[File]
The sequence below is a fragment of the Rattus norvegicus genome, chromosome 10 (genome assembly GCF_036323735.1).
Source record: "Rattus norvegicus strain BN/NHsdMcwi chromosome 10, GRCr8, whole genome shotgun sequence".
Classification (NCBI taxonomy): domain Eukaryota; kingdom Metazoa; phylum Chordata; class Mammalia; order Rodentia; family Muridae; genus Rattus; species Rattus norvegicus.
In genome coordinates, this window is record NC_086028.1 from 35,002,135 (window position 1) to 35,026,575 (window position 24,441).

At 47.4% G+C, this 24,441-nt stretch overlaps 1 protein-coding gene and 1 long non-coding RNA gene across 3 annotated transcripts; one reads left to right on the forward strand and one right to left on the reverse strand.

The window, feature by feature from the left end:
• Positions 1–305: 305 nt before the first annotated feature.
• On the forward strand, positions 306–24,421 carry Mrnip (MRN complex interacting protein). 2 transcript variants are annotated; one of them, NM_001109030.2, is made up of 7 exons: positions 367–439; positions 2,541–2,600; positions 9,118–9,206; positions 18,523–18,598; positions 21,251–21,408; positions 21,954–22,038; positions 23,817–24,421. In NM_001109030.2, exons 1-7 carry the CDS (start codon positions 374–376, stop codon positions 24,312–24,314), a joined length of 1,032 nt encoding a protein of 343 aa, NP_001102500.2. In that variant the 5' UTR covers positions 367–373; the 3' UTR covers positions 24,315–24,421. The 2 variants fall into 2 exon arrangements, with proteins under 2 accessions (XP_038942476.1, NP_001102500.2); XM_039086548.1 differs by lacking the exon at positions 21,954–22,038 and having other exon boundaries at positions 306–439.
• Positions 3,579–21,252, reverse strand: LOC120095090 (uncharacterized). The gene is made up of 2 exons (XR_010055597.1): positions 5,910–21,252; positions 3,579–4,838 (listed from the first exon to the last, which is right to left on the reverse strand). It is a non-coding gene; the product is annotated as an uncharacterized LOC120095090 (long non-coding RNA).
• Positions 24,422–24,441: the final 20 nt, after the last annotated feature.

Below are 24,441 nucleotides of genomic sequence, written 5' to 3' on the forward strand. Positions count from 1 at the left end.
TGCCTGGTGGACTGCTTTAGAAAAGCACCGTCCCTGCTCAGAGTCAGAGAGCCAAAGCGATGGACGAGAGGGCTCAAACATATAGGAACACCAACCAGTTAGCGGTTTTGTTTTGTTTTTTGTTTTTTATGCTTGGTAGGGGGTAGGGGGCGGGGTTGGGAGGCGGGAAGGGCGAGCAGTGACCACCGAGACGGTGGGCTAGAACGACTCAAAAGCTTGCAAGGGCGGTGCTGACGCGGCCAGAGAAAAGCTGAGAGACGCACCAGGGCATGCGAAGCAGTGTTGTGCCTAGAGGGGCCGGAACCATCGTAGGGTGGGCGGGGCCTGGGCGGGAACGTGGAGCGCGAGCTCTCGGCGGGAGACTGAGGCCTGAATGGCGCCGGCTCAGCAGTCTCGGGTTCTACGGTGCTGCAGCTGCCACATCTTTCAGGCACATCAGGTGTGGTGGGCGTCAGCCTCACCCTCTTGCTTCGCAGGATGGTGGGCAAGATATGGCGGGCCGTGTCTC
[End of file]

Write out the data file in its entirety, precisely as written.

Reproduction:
The sequence below is a fragment of the Rattus norvegicus genome, chromosome 10 (genome assembly GCF_036323735.1).
Source record: "Rattus norvegicus strain BN/NHsdMcwi chromosome 10, GRCr8, whole genome shotgun sequence".
Classification (NCBI taxonomy): domain Eukaryota; kingdom Metazoa; phylum Chordata; class Mammalia; order Rodentia; family Muridae; genus Rattus; species Rattus norvegicus.
In genome coordinates, this window is record NC_086028.1 from 35,002,135 (window position 1) to 35,026,575 (window position 24,441).

At 47.4% G+C, this 24,441-nt stretch overlaps 1 protein-coding gene and 1 long non-coding RNA gene across 3 annotated transcripts; one reads left to right on the forward strand and one right to left on the reverse strand.

The window, feature by feature from the left end:
• Positions 1–305: 305 nt before the first annotated feature.
• On the forward strand, positions 306–24,421 carry Mrnip (MRN complex interacting protein). 2 transcript variants are annotated; one of them, NM_001109030.2, is made up of 7 exons: positions 367–439; positions 2,541–2,600; positions 9,118–9,206; positions 18,523–18,598; positions 21,251–21,408; positions 21,954–22,038; positions 23,817–24,421. In NM_001109030.2, exons 1-7 carry the CDS (start codon positions 374–376, stop codon positions 24,312–24,314), a joined length of 1,032 nt encoding a protein of 343 aa, NP_001102500.2. In that variant the 5' UTR covers positions 367–373; the 3' UTR covers positions 24,315–24,421. The 2 variants fall into 2 exon arrangements, with proteins under 2 accessions (XP_038942476.1, NP_001102500.2); XM_039086548.1 differs by lacking the exon at positions 21,954–22,038 and having other exon boundaries at positions 306–439.
• Positions 3,579–21,252, reverse strand: LOC120095090 (uncharacterized). The gene is made up of 2 exons (XR_010055597.1): positions 5,910–21,252; positions 3,579–4,838 (listed from the first exon to the last, which is right to left on the reverse strand). It is a non-coding gene; the product is annotated as an uncharacterized LOC120095090 (long non-coding RNA).
• Positions 24,422–24,441: the final 20 nt, after the last annotated feature.

Below are 24,441 nucleotides of genomic sequence, written 5' to 3' on the forward strand. Positions count from 1 at the left end.
TGCCTGGTGGACTGCTTTAGAAAAGCACCGTCCCTGCTCAGAGTCAGAGAGCCAAAGCGATGGACGAGAGGGCTCAAACATATAGGAACACCAACCAGTTAGCGGTTTTGTTTTGTTTTTTGTTTTTTATGCTTGGTAGGGGGTAGGGGGCGGGGTTGGGAGGCGGGAAGGGCGAGCAGTGACCACCGAGACGGTGGGCTAGAACGACTCAAAAGCTTGCAAGGGCGGTGCTGACGCGGCCAGAGAAAAGCTGAGAGACGCACCAGGGCATGCGAAGCAGTGTTGTGCCTAGAGGGGCCGGAACCATCGTAGGGTGGGCGGGGCCTGGGCGGGAACGTGGAGCGCGAGCTCTCGGCGGGAGACTGAGGCCTGAATGGCGCCGGCTCAGCAGTCTCGGGTTCTACGGTGCTGCAGCTGCCACATCTTTCAGGCACATCAGGTGTGGTGGGCGTCAGCCTCACCCTCTTGCTTCGCAGGATGGTGGGCAAGATATGGCGGGCCGTGTCTC